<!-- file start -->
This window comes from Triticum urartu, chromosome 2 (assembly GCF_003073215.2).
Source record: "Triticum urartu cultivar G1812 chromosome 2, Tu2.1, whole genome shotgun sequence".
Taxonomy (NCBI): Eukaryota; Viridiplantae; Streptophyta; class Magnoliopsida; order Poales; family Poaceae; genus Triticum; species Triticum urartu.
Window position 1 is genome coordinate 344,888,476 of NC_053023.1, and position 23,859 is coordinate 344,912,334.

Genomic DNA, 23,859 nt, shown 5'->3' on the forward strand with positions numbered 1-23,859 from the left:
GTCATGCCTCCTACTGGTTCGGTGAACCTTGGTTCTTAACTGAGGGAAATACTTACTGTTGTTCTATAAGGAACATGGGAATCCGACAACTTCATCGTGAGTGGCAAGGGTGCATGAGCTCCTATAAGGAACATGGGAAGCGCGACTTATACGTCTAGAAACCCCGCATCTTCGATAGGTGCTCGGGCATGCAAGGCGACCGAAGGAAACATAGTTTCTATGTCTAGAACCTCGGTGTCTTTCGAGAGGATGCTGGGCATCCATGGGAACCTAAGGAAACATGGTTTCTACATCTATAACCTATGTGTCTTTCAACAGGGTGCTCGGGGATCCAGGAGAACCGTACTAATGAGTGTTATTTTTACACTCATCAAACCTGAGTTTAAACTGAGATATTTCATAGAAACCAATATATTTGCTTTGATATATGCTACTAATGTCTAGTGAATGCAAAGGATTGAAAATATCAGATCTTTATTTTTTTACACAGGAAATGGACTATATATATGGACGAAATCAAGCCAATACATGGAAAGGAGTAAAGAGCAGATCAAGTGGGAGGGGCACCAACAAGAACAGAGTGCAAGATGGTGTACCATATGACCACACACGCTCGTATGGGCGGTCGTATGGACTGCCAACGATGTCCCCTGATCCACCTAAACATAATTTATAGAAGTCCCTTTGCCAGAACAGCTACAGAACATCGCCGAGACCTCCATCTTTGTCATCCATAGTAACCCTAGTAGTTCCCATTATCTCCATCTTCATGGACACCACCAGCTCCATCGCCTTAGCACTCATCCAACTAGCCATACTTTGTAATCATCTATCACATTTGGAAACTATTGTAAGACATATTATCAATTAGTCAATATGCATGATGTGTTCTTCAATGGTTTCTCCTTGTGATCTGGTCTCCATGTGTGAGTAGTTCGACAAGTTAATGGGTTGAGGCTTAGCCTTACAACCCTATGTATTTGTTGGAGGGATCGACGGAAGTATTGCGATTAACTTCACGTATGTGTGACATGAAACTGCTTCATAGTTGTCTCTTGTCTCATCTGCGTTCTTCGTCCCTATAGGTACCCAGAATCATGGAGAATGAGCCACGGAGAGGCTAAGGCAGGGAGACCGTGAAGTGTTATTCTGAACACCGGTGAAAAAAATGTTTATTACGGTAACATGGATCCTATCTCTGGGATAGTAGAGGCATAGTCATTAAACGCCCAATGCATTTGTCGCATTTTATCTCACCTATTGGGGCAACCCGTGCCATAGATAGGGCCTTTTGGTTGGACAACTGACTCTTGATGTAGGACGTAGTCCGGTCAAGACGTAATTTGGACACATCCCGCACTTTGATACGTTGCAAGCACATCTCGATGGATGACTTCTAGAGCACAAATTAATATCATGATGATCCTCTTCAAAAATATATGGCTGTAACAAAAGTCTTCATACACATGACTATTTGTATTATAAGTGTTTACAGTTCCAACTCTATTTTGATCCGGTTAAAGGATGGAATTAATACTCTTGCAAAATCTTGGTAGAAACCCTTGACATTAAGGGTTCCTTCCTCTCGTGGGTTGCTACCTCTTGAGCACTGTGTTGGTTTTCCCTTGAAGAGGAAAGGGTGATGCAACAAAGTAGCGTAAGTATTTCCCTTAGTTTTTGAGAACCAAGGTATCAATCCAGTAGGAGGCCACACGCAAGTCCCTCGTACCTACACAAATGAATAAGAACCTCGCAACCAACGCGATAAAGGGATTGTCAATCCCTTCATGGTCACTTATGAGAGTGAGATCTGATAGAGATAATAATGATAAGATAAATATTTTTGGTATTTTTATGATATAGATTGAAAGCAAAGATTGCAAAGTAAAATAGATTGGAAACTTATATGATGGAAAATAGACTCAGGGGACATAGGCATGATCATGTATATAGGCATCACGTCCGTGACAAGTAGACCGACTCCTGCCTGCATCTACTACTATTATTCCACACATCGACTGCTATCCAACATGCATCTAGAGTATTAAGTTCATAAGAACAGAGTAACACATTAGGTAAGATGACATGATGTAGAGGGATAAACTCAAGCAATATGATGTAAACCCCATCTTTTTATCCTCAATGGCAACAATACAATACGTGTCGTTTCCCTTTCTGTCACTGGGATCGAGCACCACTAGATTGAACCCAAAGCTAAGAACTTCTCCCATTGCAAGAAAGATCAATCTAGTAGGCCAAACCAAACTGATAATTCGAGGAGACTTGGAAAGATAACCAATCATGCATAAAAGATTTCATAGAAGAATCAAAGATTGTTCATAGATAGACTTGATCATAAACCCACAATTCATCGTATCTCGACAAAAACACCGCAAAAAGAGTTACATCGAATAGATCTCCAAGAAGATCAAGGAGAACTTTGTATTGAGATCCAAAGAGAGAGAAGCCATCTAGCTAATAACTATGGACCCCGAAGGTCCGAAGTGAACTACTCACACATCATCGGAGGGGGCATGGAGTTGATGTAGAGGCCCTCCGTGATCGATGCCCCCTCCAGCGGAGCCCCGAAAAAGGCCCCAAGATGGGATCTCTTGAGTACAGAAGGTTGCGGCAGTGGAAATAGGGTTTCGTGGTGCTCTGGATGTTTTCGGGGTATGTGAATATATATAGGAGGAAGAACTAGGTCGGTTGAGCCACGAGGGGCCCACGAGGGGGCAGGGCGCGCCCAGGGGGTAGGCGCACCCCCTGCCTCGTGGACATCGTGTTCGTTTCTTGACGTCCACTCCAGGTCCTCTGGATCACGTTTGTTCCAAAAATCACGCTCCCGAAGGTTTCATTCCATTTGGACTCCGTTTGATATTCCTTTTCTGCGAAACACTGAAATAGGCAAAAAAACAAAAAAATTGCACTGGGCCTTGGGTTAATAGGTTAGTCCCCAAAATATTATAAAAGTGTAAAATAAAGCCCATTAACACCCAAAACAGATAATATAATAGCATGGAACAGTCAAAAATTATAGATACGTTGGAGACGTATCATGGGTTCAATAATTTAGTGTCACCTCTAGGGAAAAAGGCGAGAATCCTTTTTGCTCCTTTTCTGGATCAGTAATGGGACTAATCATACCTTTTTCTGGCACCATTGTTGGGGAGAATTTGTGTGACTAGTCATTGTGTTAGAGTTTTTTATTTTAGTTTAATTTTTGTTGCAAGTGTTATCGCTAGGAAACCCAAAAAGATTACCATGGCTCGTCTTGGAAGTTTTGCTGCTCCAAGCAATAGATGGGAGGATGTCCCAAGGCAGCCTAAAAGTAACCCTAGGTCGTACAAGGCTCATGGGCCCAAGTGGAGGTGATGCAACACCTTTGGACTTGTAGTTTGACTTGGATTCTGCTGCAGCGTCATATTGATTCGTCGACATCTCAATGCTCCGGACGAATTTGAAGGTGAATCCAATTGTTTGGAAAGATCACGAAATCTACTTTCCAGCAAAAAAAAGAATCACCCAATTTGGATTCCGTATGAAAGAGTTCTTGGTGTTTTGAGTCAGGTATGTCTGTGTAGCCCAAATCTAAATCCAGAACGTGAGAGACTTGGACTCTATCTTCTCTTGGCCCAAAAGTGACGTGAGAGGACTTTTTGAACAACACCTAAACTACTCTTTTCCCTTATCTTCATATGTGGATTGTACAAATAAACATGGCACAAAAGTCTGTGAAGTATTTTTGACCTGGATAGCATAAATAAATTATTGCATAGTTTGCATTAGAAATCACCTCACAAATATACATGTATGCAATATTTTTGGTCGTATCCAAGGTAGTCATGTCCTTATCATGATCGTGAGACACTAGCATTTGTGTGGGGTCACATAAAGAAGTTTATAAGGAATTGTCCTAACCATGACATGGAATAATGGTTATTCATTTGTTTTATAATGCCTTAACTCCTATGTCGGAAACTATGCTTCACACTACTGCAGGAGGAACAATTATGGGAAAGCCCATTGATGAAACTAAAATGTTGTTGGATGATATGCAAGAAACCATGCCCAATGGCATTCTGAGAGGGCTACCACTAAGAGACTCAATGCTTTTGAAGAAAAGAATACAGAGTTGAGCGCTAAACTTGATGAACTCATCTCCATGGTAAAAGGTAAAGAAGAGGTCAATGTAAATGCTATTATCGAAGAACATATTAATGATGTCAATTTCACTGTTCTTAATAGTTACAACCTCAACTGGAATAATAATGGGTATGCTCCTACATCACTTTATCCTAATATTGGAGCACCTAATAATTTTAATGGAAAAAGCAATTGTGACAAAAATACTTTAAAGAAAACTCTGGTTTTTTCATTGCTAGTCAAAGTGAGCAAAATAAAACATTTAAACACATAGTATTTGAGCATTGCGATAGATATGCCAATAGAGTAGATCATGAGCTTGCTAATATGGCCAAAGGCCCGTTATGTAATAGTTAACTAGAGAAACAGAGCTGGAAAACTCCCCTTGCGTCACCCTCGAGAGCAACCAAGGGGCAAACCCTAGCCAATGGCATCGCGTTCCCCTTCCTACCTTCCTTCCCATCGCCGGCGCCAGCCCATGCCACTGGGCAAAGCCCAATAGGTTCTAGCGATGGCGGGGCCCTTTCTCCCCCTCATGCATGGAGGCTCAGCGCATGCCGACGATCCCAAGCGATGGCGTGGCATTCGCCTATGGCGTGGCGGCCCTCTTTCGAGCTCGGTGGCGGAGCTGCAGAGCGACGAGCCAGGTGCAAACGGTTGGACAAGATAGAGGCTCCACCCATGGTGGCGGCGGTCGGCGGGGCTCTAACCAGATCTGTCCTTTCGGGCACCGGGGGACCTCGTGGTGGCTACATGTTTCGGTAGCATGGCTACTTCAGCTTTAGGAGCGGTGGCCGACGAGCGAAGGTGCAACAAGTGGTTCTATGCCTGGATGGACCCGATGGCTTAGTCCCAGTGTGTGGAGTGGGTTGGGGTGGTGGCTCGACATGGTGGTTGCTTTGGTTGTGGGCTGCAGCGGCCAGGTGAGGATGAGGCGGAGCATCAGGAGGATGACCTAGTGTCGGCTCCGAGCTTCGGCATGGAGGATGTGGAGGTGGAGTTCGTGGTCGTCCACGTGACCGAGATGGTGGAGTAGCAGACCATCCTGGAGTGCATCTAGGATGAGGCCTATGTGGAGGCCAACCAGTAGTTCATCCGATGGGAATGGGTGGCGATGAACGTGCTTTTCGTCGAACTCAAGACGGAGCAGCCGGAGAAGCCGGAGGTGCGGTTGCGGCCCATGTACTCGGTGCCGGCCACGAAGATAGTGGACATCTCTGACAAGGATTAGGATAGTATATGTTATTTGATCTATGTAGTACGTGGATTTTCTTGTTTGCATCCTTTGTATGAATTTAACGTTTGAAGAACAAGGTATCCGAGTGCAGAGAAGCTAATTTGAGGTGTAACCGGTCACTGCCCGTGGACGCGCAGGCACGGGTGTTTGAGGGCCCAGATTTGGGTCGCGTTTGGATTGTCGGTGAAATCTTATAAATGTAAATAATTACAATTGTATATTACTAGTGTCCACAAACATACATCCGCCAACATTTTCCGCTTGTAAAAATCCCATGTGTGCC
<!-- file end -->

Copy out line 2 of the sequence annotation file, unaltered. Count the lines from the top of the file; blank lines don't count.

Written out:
Source record: "Triticum urartu cultivar G1812 chromosome 2, Tu2.1, whole genome shotgun sequence".